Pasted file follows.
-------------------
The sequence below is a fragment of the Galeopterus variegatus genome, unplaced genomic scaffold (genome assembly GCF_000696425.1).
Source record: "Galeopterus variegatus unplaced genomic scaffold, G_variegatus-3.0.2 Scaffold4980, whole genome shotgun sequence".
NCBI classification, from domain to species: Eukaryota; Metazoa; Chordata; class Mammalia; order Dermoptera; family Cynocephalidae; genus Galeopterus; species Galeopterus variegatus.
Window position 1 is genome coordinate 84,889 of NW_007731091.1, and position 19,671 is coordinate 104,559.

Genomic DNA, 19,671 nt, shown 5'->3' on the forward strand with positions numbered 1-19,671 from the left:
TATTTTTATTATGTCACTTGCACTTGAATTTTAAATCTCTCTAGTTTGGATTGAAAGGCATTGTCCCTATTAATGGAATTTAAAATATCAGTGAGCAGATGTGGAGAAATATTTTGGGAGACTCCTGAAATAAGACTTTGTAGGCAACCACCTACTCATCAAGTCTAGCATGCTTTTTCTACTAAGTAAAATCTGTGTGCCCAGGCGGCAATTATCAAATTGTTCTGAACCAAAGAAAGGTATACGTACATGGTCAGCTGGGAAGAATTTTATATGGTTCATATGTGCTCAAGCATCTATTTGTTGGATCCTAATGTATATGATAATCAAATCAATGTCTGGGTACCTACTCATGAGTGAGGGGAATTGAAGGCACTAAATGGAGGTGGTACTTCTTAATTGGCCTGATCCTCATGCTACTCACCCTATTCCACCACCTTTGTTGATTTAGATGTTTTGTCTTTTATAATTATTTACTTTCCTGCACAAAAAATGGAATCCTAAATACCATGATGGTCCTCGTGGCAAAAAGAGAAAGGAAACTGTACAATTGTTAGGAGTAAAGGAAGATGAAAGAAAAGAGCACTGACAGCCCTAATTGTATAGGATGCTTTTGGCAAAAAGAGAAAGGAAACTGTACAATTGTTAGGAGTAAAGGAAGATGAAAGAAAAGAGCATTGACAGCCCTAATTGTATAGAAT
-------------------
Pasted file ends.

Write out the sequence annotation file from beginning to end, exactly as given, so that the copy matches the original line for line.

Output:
The sequence below is a fragment of the Galeopterus variegatus genome, unplaced genomic scaffold (genome assembly GCF_000696425.1).
Source record: "Galeopterus variegatus unplaced genomic scaffold, G_variegatus-3.0.2 Scaffold4980, whole genome shotgun sequence".
NCBI classification, from domain to species: Eukaryota; Metazoa; Chordata; class Mammalia; order Dermoptera; family Cynocephalidae; genus Galeopterus; species Galeopterus variegatus.
Window position 1 is genome coordinate 84,889 of NW_007731091.1, and position 19,671 is coordinate 104,559.

Genomic DNA, 19,671 nt, shown 5'->3' on the forward strand with positions numbered 1-19,671 from the left:
TATTTTTATTATGTCACTTGCACTTGAATTTTAAATCTCTCTAGTTTGGATTGAAAGGCATTGTCCCTATTAATGGAATTTAAAATATCAGTGAGCAGATGTGGAGAAATATTTTGGGAGACTCCTGAAATAAGACTTTGTAGGCAACCACCTACTCATCAAGTCTAGCATGCTTTTTCTACTAAGTAAAATCTGTGTGCCCAGGCGGCAATTATCAAATTGTTCTGAACCAAAGAAAGGTATACGTACATGGTCAGCTGGGAAGAATTTTATATGGTTCATATGTGCTCAAGCATCTATTTGTTGGATCCTAATGTATATGATAATCAAATCAATGTCTGGGTACCTACTCATGAGTGAGGGGAATTGAAGGCACTAAATGGAGGTGGTACTTCTTAATTGGCCTGATCCTCATGCTACTCACCCTATTCCACCACCTTTGTTGATTTAGATGTTTTGTCTTTTATAATTATTTACTTTCCTGCACAAAAAATGGAATCCTAAATACCATGATGGTCCTCGTGGCAAAAAGAGAAAGGAAACTGTACAATTGTTAGGAGTAAAGGAAGATGAAAGAAAAGAGCACTGACAGCCCTAATTGTATAGGATGCTTTTGGCAAAAAGAGAAAGGAAACTGTACAATTGTTAGGAGTAAAGGAAGATGAAAGAAAAGAGCATTGACAGCCCTAATTGTATAGAAT